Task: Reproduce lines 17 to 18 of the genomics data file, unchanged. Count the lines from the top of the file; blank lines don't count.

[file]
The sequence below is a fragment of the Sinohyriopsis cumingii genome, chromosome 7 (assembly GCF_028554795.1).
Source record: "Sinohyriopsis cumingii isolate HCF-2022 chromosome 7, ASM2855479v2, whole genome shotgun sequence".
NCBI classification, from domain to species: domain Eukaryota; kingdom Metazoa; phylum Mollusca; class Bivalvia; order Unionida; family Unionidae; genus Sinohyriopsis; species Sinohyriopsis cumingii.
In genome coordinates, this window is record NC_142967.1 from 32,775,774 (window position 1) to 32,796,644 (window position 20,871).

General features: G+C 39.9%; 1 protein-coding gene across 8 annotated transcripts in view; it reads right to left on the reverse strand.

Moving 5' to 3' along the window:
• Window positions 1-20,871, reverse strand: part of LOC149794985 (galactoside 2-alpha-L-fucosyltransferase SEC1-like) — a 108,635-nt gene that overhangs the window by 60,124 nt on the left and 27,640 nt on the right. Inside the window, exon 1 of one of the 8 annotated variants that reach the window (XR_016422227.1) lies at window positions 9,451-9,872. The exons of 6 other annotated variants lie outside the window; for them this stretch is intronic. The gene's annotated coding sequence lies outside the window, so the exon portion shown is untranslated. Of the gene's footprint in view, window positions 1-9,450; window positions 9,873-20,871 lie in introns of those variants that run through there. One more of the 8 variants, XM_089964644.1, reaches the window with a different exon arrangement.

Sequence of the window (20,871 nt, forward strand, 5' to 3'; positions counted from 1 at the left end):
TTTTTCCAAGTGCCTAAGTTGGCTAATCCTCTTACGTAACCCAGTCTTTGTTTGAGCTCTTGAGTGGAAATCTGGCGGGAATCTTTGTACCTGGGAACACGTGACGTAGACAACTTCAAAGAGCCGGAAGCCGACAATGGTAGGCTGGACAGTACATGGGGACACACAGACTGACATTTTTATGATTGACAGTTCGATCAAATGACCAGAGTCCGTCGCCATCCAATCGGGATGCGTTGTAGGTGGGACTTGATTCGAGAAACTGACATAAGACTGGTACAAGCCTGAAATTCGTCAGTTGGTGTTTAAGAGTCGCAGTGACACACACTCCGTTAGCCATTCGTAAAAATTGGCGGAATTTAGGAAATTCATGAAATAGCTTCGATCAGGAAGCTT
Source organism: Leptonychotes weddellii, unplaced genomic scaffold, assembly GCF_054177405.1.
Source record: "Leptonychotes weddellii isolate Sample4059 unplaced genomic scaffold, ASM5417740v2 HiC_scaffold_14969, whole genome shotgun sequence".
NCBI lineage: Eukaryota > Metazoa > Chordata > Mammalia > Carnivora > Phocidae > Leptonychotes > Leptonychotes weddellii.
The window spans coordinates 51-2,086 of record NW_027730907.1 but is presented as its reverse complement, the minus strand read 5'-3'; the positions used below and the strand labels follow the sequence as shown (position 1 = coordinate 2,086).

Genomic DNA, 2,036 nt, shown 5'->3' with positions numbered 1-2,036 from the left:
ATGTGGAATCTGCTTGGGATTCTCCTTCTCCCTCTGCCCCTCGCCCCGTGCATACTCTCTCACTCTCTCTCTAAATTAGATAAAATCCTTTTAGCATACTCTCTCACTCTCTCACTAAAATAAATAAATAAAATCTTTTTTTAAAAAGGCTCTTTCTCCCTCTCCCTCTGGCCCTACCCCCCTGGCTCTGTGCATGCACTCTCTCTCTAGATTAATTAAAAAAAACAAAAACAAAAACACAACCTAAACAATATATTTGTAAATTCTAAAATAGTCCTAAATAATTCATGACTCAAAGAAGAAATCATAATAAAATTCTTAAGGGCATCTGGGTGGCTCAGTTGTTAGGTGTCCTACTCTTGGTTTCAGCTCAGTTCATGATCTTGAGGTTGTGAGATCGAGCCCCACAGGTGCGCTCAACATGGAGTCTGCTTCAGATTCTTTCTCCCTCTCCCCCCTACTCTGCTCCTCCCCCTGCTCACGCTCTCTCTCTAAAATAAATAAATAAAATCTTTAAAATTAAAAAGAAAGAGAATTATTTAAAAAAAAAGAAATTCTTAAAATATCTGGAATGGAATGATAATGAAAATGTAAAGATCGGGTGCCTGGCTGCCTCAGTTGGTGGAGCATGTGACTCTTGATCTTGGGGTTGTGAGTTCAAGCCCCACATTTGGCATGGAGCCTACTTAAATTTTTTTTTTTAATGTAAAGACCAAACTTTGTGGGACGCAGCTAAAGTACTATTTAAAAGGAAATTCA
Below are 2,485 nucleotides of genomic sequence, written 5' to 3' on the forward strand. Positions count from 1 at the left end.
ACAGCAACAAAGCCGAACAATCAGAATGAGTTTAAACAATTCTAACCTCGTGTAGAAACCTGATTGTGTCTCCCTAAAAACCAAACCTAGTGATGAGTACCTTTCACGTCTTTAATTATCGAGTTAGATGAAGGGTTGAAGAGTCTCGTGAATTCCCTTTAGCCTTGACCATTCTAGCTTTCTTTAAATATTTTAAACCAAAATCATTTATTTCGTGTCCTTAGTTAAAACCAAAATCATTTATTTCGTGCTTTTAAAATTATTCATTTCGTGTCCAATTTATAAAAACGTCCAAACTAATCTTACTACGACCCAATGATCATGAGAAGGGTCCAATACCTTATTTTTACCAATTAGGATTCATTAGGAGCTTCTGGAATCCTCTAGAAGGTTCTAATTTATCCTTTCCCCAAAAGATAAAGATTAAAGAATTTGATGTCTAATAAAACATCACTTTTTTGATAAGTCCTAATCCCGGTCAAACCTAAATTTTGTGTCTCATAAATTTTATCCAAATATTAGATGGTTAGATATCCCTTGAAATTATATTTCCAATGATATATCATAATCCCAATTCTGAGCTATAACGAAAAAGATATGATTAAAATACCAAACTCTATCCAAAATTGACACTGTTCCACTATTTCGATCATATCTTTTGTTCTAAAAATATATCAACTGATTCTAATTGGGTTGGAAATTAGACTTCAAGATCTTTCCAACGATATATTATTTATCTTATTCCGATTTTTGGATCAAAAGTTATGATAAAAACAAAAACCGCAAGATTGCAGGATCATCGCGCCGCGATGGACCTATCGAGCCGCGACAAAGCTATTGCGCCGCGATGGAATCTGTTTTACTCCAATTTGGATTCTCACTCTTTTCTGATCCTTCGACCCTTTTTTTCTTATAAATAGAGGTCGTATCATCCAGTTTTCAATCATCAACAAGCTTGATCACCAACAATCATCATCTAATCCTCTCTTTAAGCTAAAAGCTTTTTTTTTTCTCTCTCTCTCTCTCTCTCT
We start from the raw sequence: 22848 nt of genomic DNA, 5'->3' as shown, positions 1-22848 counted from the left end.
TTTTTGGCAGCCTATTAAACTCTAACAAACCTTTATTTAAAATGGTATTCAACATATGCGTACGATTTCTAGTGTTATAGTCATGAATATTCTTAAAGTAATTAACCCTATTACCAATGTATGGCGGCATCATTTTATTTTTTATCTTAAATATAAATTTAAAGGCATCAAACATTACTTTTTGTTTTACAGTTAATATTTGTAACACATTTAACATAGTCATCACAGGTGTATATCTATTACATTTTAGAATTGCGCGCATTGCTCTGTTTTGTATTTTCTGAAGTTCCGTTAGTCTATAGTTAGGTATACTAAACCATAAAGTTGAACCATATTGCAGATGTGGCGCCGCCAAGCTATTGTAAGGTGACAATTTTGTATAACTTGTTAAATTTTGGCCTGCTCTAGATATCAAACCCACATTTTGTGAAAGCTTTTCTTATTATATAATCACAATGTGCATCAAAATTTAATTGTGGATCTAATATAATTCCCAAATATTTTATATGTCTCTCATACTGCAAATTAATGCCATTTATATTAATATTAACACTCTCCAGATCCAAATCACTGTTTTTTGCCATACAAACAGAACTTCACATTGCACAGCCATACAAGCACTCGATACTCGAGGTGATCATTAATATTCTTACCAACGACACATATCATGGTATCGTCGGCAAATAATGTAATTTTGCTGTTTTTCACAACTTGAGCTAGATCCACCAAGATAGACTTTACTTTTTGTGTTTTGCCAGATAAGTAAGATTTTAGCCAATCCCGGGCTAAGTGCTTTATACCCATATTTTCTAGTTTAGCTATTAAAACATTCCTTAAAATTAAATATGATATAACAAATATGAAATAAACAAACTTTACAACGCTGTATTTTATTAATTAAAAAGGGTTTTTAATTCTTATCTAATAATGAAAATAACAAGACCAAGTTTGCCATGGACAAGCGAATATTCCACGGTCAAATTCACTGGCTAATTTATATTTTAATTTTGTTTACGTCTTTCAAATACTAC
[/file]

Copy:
ACAGCAACAAAGCCGAACAATCAGAATGAGTTTAAACAATTCTAACCTCGTGTAGAAACCTGATTGTGTCTCCCTAAAAACCAAACCTAGTGATGAGTACCTTTCACGTCTTTAATTATCGAGTTAGATGAAGGGTTGAAGAGTCTCGTGAATTCCCTTTAGCCTTGACCATTCTAGCTTTCTTTAAATATTTTAAACCAAAATCATTTATTTCGTGTCCTTAGTTAAAACCAAAATCATTTATTTCGTGCTTTTAAAATTATTCATTTCGTGTCCAATTTATAAAAACGTCCAAACTAATCTTACTACGACCCAATGATCATGAGAAGGGTCCAATACCTTATTTTTACCAATTAGGATTCATTAGGAGCTTCTGGAATCCTCTAGAAGGTTCTAATTTATCCTTTCCCCAAAAGATAAAGATTAAAGAATTTGATGTCTAATAAAACATCACTTTTTTGATAAGTCCTAATCCCGGTCAAACCTAAATTTTGTGTCTCATAAATTTTATCCAAATATTAGATGGTTAGATATCCCTTGAAATTATATTTCCAATGATATATCATAATCCCAATTCTGAGCTATAACGAAAAAGATATGATTAAAATACCAAACTCTATCCAAAATTGACACTGTTCCACTATTTCGATCATATCTTTTGTTCTAAAAATATATCAACTGATTCTAATTGGGTTGGAAATTAGACTTCAAGATCTTTCCAACGATATATTATTTATCTTATTCCGATTTTTGGATCAAAAGTTATGATAAAAACAAAAACCGCAAGATTGCAGGATCATCGCGCCGCGATGGACCTATCGAGCCGCGACAAAGCTATTGCGCCGCGATGGAATCTGTTTTACTCCAATTTGGATTCTCACTCTTTTCTGATCCTTCGACCCTTTTTTTCTTATAAATAGAGGTCGTATCATCCAGTTTTCAATCATCAACAAGCTTGATCACCAACAATCATCATCTAATCCTCTCTTTAAGCTAAAAGCTTTTTTTTTTCTCTCTCTCTCTCTCTCTCT
We start from the raw sequence: 22848 nt of genomic DNA, 5'->3' as shown, positions 1-22848 counted from the left end.